The 2018-2019 scores show 53.4% of Oregon students were proficient in English language arts this year, a 1.5% drop from a year ago.
And they’re 39.4% proficient in math, one point lower than last year.
Students are tested in grades three through eight, and as high school juniors. The Oregon Department of Education says the results provide a snapshot of student progress. But ODE notes that this is just one assessment and should be taken in context with other data points.
“It shouldn’t be the only thing we’re looking at,” ODE Director Colt Gill said.
This year, the results hold a little more weight than usual. State officials expect the data to help districts figure out how to spend some of the money from the new business tax for schools, called the Student Success Act.
Here are a few takeaways from the data:
Takeaway 1: Participation Is Up
Overall, nearly 1% more students took the tests this year. Though there are likely many reasons for the increased participation, ODE says one factor was the removal of a requirement that prevented high school students from taking the test earlier in the year.
In prior years, students wouldn’t be able to take the tests until late spring. With the requirement removed, students can now take the test as early as January. High schoolers were reluctant to take the state’s Smarter Balanced exams, on top of Advanced Placement exams and other tests they were taking.
There was about a 2% increase in participation for high school juniors in both the English and math tests.
ODE highlighted increased participation in two of the state’s largest districts – a four percent increase in Portland Public Schools and a nine percent increase from Bend-La Pine students.
Takeaway 2: Scores Are Down
Scores decreased almost across the board.
Scores in Oregon’s three biggest school districts decreased. In Portland, they decreased by about 2% in both English language arts and math. In 11th grade math, however, there was an almost four percent increase over last year’s scores.
Beaverton School District had smaller losses over last year’s scores. There were minor gains in a couple of grades in English.
Salem-Keizer had a 2% drop in English Language Arts between this year and last, and a small decrease in math proficiency. A couple of elementary grades made incremental gains.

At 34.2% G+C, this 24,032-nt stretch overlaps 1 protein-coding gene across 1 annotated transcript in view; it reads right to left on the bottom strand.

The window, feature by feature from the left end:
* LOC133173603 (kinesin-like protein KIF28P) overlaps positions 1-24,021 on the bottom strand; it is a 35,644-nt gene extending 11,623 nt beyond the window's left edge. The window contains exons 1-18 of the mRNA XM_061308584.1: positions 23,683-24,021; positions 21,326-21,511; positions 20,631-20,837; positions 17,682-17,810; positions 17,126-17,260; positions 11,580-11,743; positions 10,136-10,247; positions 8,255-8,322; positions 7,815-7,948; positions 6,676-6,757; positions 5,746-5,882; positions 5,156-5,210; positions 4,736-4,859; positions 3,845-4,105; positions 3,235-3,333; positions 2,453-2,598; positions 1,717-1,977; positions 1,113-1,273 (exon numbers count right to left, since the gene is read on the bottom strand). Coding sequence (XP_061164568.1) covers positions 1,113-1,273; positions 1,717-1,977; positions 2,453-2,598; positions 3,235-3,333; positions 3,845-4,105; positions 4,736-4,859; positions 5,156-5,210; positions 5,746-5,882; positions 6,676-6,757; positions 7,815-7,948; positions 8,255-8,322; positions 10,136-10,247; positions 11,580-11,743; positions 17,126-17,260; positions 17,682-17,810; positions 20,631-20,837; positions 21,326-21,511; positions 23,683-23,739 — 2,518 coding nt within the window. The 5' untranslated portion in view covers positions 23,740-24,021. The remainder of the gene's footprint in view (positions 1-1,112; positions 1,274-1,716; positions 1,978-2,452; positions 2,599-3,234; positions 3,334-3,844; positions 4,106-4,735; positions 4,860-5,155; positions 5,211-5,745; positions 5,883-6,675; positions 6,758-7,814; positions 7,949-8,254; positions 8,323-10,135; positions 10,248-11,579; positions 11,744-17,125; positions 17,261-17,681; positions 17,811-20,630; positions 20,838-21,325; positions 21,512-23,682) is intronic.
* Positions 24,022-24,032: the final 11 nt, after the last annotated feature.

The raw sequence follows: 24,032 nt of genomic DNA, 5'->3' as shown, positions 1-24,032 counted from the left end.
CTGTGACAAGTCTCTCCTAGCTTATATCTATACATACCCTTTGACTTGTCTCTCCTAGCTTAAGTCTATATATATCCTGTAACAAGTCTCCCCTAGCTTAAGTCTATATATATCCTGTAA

Scores at several East Multnomah County school districts increased slightly, including David Douglas, Parkrose, Reynolds and Corbett.
ODE’s Gill called the scores stagnant and said it is time for a change.
“There is clearly room for improvement across the state,” Gill said.
But Gill said there is value in other student assessments too.
“We should be looking at our student’s social-emotional well-being, which we don’t have a statewide measure in Oregon for yet,” Gill said. “We should be looking at other content areas that we know help keep our students engaged and wanting to come to school every day.”
Takeaway 3: Achievement Gaps Persist
With overall decreases in scores comes a continuing achievement gap between student groups.
When it comes to math scores, more than twenty-point gaps exist between white students and other racial groups, including Black, Hispanic and Pacific Islander students.
Asian student math scores exceed all other student groups, at 66%.
Less than 13% of students with disabilities are rated as proficient in math. For economically disadvantaged students, that number is 27%.
In English language arts, the gaps are similar, but there are more students overall passing the tests.
According to ODE, Hispanic students’ proficiency increased in Lake Oswego, Ashland, and Cascade school districts. American Indian/Alaska Native students gained in Reynolds and Roseburg districts.
Helping underserved communities succeed in school is one major goal of the Student Success Act, which will give money to school districts – and require monitoring to make sure districts actually improve student achievement.
Takeaway 4: Funding Student Success
The next couple of years will be big for Oregon schools. Districts are looking forward to a cash infusion from the Student Success Act, a new business tax.
And although the assessment only measures two subjects, districts will have to use the results to monitor how students are doing.
“Districts are required to set performance targets around third-grade literacy which would be measured by this assessment in particular,” Gill said.
Gill also hopes districts use these assessments to prioritize student needs.
“The key is for us to use the data from these assessments to help our districts make decisions about how to invest and serve the students who need it most in the ways that will help them the most,” said Gill.
He also wants districts to use local data, as well as community and student input, to create plans outlining district needs.
School district improvement plans are due to the state by November.